Written by Christina Lorella
Throughout my early education, I can remember at least one “bully” figure in each of my classes. I am certain that many of you can do the same. It was inevitable for there to be at least one person who suffered such inherent insecurities that they felt the need to backlash at the expense of others. Today, bullying has reached a new extreme; it has gone digital.
Parents can no longer rely on the physical signs of bullying to determine whether or not their child is being subjected to harmful relationships with their peers. Instead, a large percentage of today’s youth is targeted by cyberbullying, a digital form of persecution.
With these types of harassment, there are no black eyes, no stolen book bags, and no bruises. Rather, the students face a harsher reality; cyberbullying is widespread and often times irreversible.
This phenomenon is common not just in high schools, but at the elementary and middle school levels, as well. Typically, the harassing is more common amongst middle school students and has a tendency to become less frequent as students age and begin to realize the consequences behind their actions. However, when the persecution occurs at older ages, the levels of harassment and cruelty are often intensified.
According to I-SAFE America, a non-profit foundation whose mission is to educate and empower youth to make their internet experiences safe and responsible, “58 percent of kids [between fourth and eighth grade] admit someone has said mean or hurtful things to them online.” Children are sending harassing emails and instant messages, degrading their peers in chat rooms, even creating websites that provoke entire communities of students to humiliate others.
While that statistic is shocking, we must also remember that cyberbullying extends beyond just the internet. With an increasing number of children with cell phones, degrading text messages and photographs are being transferred at inconceivable rates.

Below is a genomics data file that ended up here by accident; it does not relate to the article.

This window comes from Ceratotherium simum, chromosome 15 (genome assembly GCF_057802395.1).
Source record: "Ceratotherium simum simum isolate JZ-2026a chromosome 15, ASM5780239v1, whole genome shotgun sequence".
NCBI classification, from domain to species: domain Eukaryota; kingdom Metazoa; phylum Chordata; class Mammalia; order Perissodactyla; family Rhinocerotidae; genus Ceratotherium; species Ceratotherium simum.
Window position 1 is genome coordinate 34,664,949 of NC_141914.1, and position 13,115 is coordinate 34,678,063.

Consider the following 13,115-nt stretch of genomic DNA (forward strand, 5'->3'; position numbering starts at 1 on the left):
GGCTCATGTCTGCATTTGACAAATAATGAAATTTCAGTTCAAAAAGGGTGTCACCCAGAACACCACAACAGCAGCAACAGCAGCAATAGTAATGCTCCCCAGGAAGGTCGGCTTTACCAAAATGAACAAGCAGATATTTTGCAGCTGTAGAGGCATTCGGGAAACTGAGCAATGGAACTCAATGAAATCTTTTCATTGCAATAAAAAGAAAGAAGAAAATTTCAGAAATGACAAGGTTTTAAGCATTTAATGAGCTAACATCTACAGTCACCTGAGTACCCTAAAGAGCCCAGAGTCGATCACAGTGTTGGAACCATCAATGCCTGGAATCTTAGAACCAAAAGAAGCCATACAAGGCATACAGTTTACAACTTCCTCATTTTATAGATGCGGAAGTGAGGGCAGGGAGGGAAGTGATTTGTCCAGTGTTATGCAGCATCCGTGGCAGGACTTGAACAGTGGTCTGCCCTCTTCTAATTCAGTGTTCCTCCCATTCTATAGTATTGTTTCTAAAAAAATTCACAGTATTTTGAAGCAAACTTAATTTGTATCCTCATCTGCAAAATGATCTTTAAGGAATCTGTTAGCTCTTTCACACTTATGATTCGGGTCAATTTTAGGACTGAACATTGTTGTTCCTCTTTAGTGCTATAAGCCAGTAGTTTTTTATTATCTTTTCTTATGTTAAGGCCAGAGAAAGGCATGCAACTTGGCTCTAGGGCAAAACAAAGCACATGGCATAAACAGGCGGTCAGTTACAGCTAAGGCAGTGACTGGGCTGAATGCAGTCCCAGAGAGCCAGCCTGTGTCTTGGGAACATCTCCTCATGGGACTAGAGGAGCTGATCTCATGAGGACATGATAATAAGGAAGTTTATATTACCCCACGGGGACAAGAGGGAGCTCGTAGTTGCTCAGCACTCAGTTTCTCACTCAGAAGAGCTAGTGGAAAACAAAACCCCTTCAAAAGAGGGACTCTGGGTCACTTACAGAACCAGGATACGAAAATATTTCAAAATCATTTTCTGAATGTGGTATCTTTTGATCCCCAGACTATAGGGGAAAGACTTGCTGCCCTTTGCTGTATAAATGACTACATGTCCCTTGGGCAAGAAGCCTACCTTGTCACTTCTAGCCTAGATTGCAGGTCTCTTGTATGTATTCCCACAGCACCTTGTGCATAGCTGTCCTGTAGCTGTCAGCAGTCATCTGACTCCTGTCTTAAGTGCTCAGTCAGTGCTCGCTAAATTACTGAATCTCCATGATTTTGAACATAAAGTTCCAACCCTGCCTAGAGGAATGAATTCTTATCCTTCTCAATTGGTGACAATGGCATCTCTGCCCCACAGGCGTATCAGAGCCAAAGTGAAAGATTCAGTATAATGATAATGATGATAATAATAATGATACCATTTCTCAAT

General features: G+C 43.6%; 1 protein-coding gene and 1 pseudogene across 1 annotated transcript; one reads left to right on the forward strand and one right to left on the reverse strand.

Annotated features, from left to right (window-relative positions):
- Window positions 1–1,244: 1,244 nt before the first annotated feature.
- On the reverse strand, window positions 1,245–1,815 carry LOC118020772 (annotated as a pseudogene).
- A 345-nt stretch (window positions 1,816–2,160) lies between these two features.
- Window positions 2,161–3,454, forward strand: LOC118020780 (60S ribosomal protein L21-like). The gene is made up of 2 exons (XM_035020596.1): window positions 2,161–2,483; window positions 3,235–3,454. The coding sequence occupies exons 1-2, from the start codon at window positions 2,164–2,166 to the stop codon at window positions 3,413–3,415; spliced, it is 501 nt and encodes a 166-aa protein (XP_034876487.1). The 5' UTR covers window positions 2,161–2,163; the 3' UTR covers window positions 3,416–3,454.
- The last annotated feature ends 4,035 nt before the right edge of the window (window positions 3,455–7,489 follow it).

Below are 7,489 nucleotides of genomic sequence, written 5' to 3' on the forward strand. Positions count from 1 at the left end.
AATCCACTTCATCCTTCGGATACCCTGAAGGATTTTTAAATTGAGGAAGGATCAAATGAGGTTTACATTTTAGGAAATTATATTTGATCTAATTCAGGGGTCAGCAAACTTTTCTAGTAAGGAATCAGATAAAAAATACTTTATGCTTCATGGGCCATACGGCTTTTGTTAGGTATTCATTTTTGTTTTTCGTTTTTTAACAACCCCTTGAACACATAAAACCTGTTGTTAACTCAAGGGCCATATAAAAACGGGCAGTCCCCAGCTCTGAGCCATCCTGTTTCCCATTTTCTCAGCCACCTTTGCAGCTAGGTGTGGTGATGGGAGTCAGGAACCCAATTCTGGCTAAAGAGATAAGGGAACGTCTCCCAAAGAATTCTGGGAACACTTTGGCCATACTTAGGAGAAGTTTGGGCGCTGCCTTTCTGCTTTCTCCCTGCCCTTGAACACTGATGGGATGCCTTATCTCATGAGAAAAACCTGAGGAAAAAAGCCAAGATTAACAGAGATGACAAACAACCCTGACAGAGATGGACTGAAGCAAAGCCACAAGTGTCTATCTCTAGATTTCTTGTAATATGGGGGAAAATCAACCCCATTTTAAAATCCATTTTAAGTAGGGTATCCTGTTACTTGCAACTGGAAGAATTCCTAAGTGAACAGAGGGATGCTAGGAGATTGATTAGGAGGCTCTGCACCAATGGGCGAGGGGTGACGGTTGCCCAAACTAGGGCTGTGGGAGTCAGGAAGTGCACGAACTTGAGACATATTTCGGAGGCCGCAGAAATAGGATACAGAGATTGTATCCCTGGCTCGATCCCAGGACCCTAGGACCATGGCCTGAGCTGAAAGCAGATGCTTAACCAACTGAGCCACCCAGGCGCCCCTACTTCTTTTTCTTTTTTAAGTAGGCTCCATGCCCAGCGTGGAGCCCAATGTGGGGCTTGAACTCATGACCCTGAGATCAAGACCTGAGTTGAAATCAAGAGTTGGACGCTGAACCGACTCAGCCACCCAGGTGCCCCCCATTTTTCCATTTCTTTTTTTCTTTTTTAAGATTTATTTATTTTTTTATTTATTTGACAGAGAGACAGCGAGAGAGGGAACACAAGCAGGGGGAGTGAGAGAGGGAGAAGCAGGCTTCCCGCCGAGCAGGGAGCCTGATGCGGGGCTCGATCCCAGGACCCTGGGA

In 2007, the National Crime Prevention Council (NCPC) investigated the issue. Through their nationwide study, they found that 43 percent of all teens between the ages of 13 and 17 had been victims of cyberbullying at least once within the last year. Sadly, the teens were “twice as likely to talk to a friend about the incident” than to talk to with their parents or another adult.
In fact, according to I-SAFE, only 15 percent of all the parents polled in their survey were aware of cyberbullying and what it entails.
As a parent myself, it is often easy to say, “my child would never do that.” Unfortunately, cyberbullying has become such a trend that, according to statistics gathered by I-SAFE, nearly 70 percent of students in eighth grade admitted saying hurtful or angry things to another person in digital form.
When asked “why” the students surveyed seemed to think lightly of the topic. The NCPC reported that 81 percent believed the bullying to be funny, 64 percent simply didn’t like the person being targeted, and another forty percent engaged in cyberbullying because they “viewed the victim as a loser.” Six out of ten teens agreed that they didn’t believe the bullying was a “big deal.” Forty-Seven percent “didn’t perceive any tangible consequences.”
They couldn’t be more wrong.
Children often times forget to consider how their actions of today can impact their futures of tomorrow. When children send derogatory messages, they don’t always think about the consequences. So, what are the potential consequences of such actions?
A perpetrator can be criminally prosecuted for defamation of character and/or intentional infliction of emotional distress. If any sort of physical threats were made, criminal charges are likely. Also, there is a high likelihood that an order of protection would issued to protect the victim from any further harm. These orders become public information and can remain on a person’s record permanently, potentially preventing the perpetrator from getting hired at many jobs or from being admitted to a variety of colleges.
Additionally, even if the harassment took place off campus, students involved in cyberbullying are at high risk for suspension or expulsion from their current schools.
I urge you to protect your children from cyberbullying, whether they are the victim or the perpetrator. This is an issue that can be corrected with proper education and with the support of parents and other trusted adults. Get involved in your child’s life and provide
a safe haven for discussion.
To learn more about the topic, please visit Civilination, a cybercivility nonprofit organization which believes in “taking a stand for civil digital discourse.” They provide helpful insight, resources, and tools inthe fight against cyberbullying.
Another great resource for parents and teens alike is the National Crime Prevention Association’s Cyberbullying website. Here, people can find information about preventing online persecution, as well as what to do when it does occur.